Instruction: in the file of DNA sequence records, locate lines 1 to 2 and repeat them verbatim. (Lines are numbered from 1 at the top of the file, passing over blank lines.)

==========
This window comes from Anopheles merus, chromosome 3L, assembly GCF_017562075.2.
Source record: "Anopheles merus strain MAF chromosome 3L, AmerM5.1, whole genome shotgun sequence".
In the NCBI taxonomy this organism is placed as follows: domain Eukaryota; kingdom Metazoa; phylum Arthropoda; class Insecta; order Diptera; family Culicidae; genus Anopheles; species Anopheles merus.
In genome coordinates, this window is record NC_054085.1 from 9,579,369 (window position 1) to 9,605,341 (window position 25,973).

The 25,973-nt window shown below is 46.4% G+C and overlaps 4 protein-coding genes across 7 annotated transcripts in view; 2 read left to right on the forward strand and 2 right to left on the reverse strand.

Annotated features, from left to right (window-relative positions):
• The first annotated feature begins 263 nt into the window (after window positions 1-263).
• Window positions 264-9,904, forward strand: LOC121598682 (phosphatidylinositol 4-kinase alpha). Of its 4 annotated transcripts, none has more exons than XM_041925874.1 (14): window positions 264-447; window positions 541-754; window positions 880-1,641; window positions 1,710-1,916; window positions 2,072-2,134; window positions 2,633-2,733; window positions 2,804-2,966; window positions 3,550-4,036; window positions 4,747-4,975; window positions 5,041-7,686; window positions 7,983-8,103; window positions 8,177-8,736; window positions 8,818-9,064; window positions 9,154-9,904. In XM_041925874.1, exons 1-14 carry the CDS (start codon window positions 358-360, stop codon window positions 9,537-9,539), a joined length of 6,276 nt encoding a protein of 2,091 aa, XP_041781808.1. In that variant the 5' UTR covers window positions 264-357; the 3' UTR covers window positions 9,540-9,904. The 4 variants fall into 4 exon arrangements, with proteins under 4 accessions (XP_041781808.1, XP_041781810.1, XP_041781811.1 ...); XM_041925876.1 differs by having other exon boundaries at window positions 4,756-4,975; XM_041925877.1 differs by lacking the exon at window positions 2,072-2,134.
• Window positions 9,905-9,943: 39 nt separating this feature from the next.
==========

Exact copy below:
This window comes from Anopheles merus, chromosome 3L, assembly GCF_017562075.2.
Source record: "Anopheles merus strain MAF chromosome 3L, AmerM5.1, whole genome shotgun sequence".